Texting during a movie is rude.
Brandon Vezmar from Texas is taking a stance on the issue by suing his Bumble date after she used her phone during a movie. The Austin American-Statesman reported that Vezmar filed a small court claim for $17.31, the price of a 3D showing of “Guardians of the Galaxy 2.”
“It was kind of a first date from hell,” he told the local newspaper.
The 36-year-old said that his date was on her phone “at least 10-20 times in 15 minutes to read and send text messages.” According to Vezmar, he told her she should text outside, so she left and took the car in which they both arrived.
Vezmar claimed he tried to text and call his date before taking the matter to court. He tweeted a screenshot once his date sent a statement to KVUE anonymously to say that, while she felt bad that his feelings were hurt, she chose to leave because he made her feel unsafe.
“His behavior made me extremely uncomfortable, and I felt I needed to remove myself from the situation for my own safety,” the statement read. “He has escalated the situation far past what any mentally healthy person would.”
The woman also told the Statesman that she planned to file for a protective order against Vezmar because he contacted her little sister to get the money for the movie ticket, which Vezmar denies doing. He told HuffPost his messages to her family never mentioned money; he only requested that she contact him.
The woman told the Statesman that Vezmar’s suit is “crazy.” In her words, it wasn’t a big deal.
“I had my phone low and I wasn’t bothering anybody,” she said, telling the outlet she was messaging a friend having relationship trouble. “It wasn’t like constant texting.”
In his claim, Vezmar states that “while damages sought are modest, the principle is important as defendant’s behavior is a threat to civilized society.” He told HuffPost that he tried to be a “perfect gentleman” by asking his date to stop and is sorry that she feels uncomfortable. In his eyes, the issue is a straightforward one about selfish behavior.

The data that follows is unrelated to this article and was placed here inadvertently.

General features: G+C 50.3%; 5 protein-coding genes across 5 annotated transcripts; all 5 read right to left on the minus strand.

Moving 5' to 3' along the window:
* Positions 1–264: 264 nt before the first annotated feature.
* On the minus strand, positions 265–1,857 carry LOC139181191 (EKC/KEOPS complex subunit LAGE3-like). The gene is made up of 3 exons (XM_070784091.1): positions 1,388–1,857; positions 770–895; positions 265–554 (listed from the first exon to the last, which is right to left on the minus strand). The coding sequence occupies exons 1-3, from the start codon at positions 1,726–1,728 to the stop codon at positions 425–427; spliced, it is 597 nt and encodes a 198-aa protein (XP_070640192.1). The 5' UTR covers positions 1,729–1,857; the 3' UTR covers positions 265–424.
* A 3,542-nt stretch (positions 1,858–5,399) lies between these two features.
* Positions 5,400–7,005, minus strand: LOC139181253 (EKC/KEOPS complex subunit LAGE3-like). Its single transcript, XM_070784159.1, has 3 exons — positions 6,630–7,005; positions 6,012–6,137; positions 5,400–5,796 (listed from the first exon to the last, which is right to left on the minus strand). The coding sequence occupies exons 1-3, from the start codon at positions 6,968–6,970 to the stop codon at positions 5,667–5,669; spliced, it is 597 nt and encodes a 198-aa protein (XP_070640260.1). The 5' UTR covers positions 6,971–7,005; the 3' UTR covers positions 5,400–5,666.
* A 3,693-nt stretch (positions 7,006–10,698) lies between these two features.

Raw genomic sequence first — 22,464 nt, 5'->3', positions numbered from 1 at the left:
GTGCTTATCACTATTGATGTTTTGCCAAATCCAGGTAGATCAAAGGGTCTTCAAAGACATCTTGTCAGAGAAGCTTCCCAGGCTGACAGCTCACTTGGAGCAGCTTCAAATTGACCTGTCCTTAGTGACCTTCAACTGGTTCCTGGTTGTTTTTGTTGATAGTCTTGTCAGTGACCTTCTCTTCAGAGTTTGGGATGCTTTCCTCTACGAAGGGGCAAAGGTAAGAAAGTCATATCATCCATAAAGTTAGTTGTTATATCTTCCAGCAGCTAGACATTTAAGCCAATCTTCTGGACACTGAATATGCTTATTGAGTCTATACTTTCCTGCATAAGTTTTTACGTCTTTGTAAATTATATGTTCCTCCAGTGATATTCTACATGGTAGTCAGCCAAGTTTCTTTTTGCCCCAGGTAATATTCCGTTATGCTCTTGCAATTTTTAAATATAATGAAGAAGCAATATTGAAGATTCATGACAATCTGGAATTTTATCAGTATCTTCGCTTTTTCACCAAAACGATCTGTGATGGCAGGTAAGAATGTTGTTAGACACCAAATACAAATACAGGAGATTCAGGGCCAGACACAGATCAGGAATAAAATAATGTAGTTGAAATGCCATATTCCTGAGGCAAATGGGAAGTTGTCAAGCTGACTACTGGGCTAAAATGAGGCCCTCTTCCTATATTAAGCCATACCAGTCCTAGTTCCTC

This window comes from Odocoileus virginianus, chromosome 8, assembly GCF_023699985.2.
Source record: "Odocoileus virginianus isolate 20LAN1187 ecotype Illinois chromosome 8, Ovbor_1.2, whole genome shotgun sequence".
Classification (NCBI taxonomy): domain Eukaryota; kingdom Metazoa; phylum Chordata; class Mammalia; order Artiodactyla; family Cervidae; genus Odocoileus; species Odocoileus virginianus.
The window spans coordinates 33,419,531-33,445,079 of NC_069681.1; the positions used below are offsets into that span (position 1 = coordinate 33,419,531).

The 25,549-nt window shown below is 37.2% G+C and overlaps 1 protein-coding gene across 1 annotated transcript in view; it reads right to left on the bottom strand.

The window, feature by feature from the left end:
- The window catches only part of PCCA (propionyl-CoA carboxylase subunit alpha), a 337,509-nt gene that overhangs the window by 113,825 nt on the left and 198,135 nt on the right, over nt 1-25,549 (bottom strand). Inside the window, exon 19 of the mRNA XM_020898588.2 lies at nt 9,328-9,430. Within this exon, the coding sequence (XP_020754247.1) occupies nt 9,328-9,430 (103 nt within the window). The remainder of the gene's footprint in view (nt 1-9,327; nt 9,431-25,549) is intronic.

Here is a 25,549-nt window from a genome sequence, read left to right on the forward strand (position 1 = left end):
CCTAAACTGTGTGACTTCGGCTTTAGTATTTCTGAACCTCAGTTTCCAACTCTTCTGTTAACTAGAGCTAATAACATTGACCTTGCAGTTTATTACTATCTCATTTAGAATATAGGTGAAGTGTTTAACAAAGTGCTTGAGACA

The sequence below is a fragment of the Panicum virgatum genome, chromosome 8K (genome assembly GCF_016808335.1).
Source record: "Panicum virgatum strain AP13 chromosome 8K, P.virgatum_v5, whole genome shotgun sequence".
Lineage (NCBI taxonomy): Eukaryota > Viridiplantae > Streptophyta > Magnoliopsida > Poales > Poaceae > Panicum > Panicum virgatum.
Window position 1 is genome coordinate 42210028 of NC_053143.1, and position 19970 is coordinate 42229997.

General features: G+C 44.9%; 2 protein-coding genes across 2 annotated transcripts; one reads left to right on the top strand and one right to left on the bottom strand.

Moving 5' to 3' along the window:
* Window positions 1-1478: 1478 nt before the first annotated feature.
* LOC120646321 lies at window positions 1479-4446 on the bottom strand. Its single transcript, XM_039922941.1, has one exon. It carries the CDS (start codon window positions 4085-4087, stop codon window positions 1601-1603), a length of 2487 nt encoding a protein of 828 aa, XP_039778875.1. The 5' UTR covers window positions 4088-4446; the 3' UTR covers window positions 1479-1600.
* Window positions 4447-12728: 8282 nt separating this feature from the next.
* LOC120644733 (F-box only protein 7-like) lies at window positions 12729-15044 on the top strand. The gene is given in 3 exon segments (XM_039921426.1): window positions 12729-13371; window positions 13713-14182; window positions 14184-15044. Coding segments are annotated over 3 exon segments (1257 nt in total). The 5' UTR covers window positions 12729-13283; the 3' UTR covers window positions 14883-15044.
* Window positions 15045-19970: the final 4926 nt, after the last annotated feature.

“If she contacted me and said here take the money, this would be over. She has not,” Vezmar said.
The Alamo Drafthouse, a theater chain famous for its no texting stance, has offered Vezmar a gift certificate to drop the suit, according to a follow-up by the Statesman. CEO Tim League doesn’t want the case to waste the valuable time of the courts.
“On one hand, I am concerned about our courts being clogged with superfluous lawsuits, but as Vezmar states, ‘this is a threat to civilized society,’” League told the Statesman.
Judging from his Twitter feed, he seems to be enjoying the attention he’s receiving ― even if it hasn’t come from his date.
Movie theater attendance has been declining, with 2016 being the worst year for movie sales in nearly 100 years, Vanity Fair reported last summer. Simply based on the reaction to Vezmar’s claim, part of that decline may be due to the price of tickets ― nearly $20 ― and the fact someone else may ruin the experience.
Even the “Guardians” director James Gunn jumped in to the outrage, declaring “she deserves jail time!”
It looks like there’s a lot more to this story than just texting in a movie. But everyone seems to agree it’s a rude move.
Update: This story has been updated to include that the Alamo Drafthouse has offered Vezmar a gift certificate to settle the suit.